Its main action consists in the oxidation of cellular constituents. Chlorine dioxide has a direct action on cell membranes, either altering (at high concentrations) or disrupting their permeability (at low concentrations) (USDA, 2002a) and then penetrating into the cell and disrupting the protein synthesis. At a pH of 8.5, chlorine dioxide was reported as 20 times more effective than chlorine at killing E. coli (Benarde et al., 1965).
Approved Legal Uses of the Substance :
Sodium chlorite is made by the reduction of chlorine dioxide, which is, in turn, from the reduction of sodium chlorate in the presence of sulfuric and hydrogen peroxide or sulfuric acid and sodium chloride.
1. The U.S. Food and Drug Administration (FDA) approved
- ASC solution as an antimicrobial agent (21 CFR §173.325) under the Specific Usage Additives section of the Secondary Direct Food Additives Permitted in Food for Human Consumption. ASC solution is produced by mixing an aqueous solution of sodium chlorite with any generally recognized as safe (GRAS) acid, in accordance with current industry standards of good manufacturing practice, for use in red meat, poultry, seafood, and raw agricultural commodities.
- as a sanitizing solution (21 CFR §178.1010 (b) (46)), which is an aqueous solution of oxy-chloro species generated by acidification of sodium chlorite, listed under the Substances Utilized to Control the Growth of Microorganisms of Indirect Food Additives: Adjuvants, Production Aids, and Sanitizers. In addition to use on food-processing equipment and utensils, this solution may be used on dairy-processing equipment.
The USDA Food Safety and Insection Service (FSIS) identified the ASC for use in red meat and poultry products as processing aids (SIS Directive 120.1, Attachment 1). For poultry products, the pH and concentration levels of the solutions have been referred to 21 CFR §173.325. For red meat products, ASC solution applied as a spray or dip has the pH 5.0 – 7.5, in addition, the concentrations of sodium chlorite and chlorine dioxide are not exceed 1200 and 30 ppm, respectively.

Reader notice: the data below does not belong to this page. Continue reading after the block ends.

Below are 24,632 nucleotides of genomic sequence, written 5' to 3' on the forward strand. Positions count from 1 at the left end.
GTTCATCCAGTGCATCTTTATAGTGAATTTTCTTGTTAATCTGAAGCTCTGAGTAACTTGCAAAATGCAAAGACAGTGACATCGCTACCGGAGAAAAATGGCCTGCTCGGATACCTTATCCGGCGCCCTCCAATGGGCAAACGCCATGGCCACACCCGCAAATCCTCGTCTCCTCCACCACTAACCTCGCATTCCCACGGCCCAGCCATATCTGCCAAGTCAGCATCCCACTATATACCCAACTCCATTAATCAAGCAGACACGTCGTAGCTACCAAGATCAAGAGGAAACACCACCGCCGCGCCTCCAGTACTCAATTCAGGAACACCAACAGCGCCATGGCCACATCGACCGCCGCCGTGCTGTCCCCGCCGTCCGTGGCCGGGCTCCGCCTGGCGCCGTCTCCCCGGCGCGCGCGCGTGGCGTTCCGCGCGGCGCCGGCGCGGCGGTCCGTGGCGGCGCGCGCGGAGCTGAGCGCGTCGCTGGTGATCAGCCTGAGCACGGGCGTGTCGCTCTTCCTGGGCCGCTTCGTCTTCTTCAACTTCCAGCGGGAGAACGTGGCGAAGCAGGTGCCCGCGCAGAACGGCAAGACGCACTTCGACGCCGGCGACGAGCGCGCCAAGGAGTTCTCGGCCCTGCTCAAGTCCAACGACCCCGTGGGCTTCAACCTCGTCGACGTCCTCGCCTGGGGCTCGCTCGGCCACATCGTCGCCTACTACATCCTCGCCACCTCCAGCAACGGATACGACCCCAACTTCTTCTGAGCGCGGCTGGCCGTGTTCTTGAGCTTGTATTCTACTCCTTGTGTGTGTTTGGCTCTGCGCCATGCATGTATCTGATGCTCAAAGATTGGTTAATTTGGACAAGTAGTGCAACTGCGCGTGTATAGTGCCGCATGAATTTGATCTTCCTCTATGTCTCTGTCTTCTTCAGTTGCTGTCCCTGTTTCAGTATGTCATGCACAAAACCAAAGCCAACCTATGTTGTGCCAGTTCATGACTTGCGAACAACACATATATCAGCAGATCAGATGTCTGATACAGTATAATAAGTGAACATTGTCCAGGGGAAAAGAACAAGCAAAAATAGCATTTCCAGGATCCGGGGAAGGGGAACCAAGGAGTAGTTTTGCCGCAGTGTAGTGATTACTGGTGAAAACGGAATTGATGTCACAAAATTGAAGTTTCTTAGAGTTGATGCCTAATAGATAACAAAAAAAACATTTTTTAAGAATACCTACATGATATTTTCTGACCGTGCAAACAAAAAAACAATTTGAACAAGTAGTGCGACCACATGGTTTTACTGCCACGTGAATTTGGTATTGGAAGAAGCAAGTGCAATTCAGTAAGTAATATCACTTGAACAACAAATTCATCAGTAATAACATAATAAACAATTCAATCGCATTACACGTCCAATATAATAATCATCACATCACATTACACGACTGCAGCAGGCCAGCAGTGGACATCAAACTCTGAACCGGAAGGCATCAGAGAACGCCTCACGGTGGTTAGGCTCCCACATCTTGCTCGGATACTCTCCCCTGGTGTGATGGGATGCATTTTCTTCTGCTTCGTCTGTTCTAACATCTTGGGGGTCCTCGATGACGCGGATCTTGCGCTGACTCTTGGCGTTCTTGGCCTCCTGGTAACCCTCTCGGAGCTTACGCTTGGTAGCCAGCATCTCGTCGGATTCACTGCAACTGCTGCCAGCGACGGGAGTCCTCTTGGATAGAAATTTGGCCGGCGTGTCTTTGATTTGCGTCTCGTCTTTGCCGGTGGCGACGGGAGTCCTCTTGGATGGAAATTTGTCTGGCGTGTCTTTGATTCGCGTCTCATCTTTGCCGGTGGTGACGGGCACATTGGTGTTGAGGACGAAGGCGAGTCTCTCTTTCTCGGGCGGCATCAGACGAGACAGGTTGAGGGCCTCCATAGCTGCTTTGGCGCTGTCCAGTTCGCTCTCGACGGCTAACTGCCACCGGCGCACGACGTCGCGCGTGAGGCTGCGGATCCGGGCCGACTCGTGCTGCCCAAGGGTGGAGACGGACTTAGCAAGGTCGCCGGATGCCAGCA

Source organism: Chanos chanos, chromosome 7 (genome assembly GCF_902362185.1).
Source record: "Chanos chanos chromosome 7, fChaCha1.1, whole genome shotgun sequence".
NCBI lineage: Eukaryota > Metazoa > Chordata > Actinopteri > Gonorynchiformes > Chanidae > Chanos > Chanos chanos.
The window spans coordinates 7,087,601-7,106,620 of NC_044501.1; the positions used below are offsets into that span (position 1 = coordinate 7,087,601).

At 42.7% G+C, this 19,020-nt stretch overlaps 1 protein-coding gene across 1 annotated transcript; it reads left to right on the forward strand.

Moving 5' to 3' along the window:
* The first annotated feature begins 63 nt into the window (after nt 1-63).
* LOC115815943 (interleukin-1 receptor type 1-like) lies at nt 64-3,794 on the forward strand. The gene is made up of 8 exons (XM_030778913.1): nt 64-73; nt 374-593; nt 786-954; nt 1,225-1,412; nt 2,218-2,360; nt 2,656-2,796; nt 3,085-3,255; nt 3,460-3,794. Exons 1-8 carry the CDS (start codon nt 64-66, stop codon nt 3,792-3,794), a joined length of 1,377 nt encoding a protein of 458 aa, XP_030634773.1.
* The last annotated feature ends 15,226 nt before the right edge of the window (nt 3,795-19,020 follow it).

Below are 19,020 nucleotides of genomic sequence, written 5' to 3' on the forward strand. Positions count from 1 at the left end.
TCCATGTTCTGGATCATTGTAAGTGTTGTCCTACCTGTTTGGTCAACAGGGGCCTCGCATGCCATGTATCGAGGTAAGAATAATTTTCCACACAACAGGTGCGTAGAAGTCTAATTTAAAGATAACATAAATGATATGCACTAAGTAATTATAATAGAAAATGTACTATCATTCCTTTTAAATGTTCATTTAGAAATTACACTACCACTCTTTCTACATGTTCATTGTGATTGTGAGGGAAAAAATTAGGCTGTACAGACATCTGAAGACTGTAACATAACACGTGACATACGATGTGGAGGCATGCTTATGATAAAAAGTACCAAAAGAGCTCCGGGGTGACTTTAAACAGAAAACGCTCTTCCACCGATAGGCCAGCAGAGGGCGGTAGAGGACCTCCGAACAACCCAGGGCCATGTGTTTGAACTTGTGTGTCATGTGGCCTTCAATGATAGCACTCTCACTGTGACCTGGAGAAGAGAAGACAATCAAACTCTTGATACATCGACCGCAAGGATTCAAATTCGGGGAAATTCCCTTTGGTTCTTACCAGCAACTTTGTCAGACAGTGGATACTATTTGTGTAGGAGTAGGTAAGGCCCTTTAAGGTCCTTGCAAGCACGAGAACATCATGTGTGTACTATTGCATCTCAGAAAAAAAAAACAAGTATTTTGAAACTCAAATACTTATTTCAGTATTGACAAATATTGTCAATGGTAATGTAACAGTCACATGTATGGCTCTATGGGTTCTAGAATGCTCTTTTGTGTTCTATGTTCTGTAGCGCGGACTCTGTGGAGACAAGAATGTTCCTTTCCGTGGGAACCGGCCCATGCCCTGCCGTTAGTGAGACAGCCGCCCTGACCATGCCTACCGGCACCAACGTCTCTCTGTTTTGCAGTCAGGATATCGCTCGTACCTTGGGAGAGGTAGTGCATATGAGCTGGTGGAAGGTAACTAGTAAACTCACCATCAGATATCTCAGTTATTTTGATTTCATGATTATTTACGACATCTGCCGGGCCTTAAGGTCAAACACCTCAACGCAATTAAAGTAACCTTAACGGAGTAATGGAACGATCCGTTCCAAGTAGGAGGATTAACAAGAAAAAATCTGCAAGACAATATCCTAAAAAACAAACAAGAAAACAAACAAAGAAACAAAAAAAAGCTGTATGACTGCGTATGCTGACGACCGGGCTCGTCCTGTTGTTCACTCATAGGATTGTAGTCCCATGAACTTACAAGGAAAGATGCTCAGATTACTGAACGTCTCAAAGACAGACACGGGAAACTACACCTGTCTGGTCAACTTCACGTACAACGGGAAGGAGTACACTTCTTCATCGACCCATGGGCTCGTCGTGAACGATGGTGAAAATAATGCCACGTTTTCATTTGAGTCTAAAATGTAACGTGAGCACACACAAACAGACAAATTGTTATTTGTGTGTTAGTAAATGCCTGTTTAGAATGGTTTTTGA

- The U.S. Environmental Protection Agency (EPA) approved oxy-chloro species (40 CFR §180.940) generated by acidification of an aqueous solution of sodium chlorite as a food-contact surface sanitizing solutions. The end-use concentration is not to exceed 200 ppm of chlorine dioxide.
- The Canada Food Inspection Agency, Meat Hygiene Directive listed ASC as an approved microbial control agent, in a range of 500-1200 ppm at pH 2.5-2.9, for use on poultry. (May 2001)
- The Food Standards Australia New Zealand (FSANZ) approved ASC as a food processing aid for antimicrobial use. (October 2003)
3. The European Food Safety Authority (EFSA) endorsed ASC to clean chicken carcasses. (January 2006)
- Codex Committee on Food Additives recommended that they consider adding ASC to the inventory of processing aids (IPA). (April 2008)
WHY IS ALL THIS INFORMATION ABOUT CHLORINE DIOXIDE IMPORTANT TO KNOW?
Because This Amazing Purification Drop Could Save Your Life. To learn more click here.